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Mortgage rates have been on an upward journey for the past four weeks, and they continue into the 3% range today. The average rate on a 30-year fixed-rate mortgage has hit 3.05%, the highest it’s been since July 2020.

It’s no surprise that higher rates are expected to tranquilize mortgage lending, especially for homeowners who want to refinance. We’re already seeing this play out in the weekly numbers.

This time last year, the number of mortgage refinance applications were 43% higher. This is the fourth week out of five that refinance applications were down, according to the Mortgage Bankers Association’s (MBA) Weekly Mortgage Applications Survey for the week ending March 5, 2021.

Related: Compare the Best Mortgage Lenders

The 10-year Treasury Yield Is Rising, Which Could Cost Mortgage Borrowers

Thanks to immense government cash infusions and three vaccines with varying degrees of effectiveness, the economy has begun to escape from the Covid-19 crisis. The emergent recovery has pushed yields on the 10-year Treasury above 1.5% and narrowed the spread between the 30-year fixed-rate mortgage.

Typically, 10-year Treasury yields and mortgage rates move along the same trajectory, so lenders are keeping a close eye on both. If yields keep rising, this will likely put upward pressure on rates, which means higher lending costs for consumers.

“Some lenders commented that for now, they are willing to absorb some of these costs to maintain volume,” said Doug Duncan, senior vice president and chief economist at Fannie Mae. “However, in the longer term, continued upward pressures on interest rates would likely dampen home sales and mortgage originations as lenders raise mortgage rates. This, in turn, might push lenders to reduce their production capabilities.”

Thanks to a competitive market crowded with online lenders, banks and credit unions, lenders expect shrinking profit margins in the coming months even as homebuying activity is expected to take off this spring.

According to Fannie Mae’s Q1 2021 Mortgage Lender Sentiment Survey, 52% of lenders forecast that their profit margins will drop—that’s up from 48% in the prior quarter. At the same time, 71% of lenders expect demand for first mortgages to rise in the coming months.

30-year Fixed-rate Mortgages

The average rate for the benchmark 30-year fixed mortgage crept up 3 basis points to 3.05%, according to Freddie Mac’s Primary Mortgage Market Survey. This time last year, the 30-year fixed was 3.36%.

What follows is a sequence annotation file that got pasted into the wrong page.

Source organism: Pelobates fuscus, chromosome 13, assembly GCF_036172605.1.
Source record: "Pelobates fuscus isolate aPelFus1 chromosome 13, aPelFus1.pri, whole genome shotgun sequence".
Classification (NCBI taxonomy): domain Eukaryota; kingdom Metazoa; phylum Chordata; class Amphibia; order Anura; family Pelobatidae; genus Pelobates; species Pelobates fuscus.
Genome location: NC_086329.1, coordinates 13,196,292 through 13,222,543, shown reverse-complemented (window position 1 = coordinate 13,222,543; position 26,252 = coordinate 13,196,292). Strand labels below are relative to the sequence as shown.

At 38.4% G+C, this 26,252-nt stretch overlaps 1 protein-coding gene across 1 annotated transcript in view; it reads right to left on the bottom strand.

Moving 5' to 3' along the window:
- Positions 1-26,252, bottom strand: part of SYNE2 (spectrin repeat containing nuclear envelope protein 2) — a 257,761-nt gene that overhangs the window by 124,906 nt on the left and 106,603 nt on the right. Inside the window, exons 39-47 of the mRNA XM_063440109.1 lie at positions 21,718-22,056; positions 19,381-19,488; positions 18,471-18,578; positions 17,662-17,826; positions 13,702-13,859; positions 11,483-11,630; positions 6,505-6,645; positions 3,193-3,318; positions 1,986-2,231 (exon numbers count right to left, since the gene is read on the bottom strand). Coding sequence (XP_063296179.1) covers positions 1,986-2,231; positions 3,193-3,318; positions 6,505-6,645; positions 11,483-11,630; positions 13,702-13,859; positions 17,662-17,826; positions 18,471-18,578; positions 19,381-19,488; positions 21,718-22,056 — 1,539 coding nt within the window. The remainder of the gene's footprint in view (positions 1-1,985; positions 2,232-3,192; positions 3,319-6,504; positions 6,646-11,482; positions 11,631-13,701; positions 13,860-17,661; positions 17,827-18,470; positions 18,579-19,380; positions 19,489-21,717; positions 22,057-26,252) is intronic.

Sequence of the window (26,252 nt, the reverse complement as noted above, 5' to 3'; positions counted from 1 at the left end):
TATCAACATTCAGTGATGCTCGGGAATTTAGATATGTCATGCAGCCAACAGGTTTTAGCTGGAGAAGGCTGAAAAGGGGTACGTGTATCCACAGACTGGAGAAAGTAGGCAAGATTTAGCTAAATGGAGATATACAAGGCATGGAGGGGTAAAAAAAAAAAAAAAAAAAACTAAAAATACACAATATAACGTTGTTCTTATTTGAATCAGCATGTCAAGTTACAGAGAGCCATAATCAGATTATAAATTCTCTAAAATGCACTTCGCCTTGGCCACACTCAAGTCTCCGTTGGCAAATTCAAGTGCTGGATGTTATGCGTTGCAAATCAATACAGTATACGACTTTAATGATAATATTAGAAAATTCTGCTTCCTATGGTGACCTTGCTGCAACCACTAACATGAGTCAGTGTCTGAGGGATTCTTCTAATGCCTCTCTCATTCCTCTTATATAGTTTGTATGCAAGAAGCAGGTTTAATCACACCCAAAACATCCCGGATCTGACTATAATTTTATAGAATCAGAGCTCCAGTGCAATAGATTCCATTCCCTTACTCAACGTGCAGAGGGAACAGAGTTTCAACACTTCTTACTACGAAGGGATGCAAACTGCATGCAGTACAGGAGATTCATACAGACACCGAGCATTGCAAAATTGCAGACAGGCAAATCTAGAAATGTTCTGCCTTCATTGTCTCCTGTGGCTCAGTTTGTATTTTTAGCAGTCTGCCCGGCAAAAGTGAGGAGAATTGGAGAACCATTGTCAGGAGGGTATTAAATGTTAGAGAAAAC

Borrowers with a 30-year fixed-rate mortgage of $300,000 with today’s interest rate of 3.05% would pay $1,272.92 per month in principal and interest (taxes and fees not included), the Forbes Advisor mortgage calculator shows. The total interest paid over the life of the loan would be $158,249.88.

That same mortgage taken out a year ago would cost an additional $18,317.75 in interest over the life of the loan.

15-year Fixed-rate Mortgages

The average interest rate on the 15-year fixed mortgage rose 4 basis points to 2.38%. This time last year, the 15-year fixed-rate mortgage was at 2.77%.

Borrowers with a 15-year fixed-rate mortgage of $300,000 with today’s interest rate of 2.38% would pay $1,983.47 per month in principal and interest (taxes and fees not included). The total interest paid over the life of the loan would be $57,023.74.

5/1 ARMs

The average rate on a 5/1 adjustable-rate mortgage ticked up 4 basis points to 2.77%. Last year, the 5/1 ARM was 3.01%.

ARMs are home loans that have an interest rate that fluctuates with the market. In the case of 5/1 ARMs, the first five years have a fixed rate and then switch to a variable rate after that. That means when the average rate rises or falls, so will your rate.

Traditionally, ARMs have lower interest rates than fixed-rate options, making them an attractive choice for borrowers who plan to sell before the fixed period expires.

What Low Rates Mean for Borrowers

Mortgage rates are at record lows, so this could be an opportune time for many folks who want to save money on a new home loan or refinance their existing mortgage.

Borrowers who want to get the lowest rate should make sure they have a credit score of at least 760. Lenders reserve their ultra-low rates for those with a strong credit profile, as this is a major indicator that borrowers are at low risk for late payments or default. In fact, borrowers with lower credit scores can be charged one percentage point or more higher than borrowers with very good or excellent scores.

Before you apply for a mortgage, check your credit score. Many banks and credit cards allow you to do this for free. One way you can improve your score relatively quickly is to pay down debt. You also can request credit for paying monthly bills on time, such as your internet or utility bills.

In addition to your credit score, lenders will look at your debt-to-income ratio, or DTI. This is your total monthly debt divided by your gross monthly income. It’s basically a snapshot of how much you owe versus how much you earn. The lower your DTI, the better chances you have of getting a lower interest rate. Most lenders require a minimum DTI of 43% just to qualify for a mortgage or refinance.

Finally, studies have shown that people who shop around tend to get lower rates than those who get a mortgage from the first lender they talk to. Know what the current average interest rate is as well as what your credit score, income, debt and expenses are before you start applying. If lenders offer you a rate that’s higher than you expected, be sure to ask them why so you can begin improving those areas to qualify for a lower rate.



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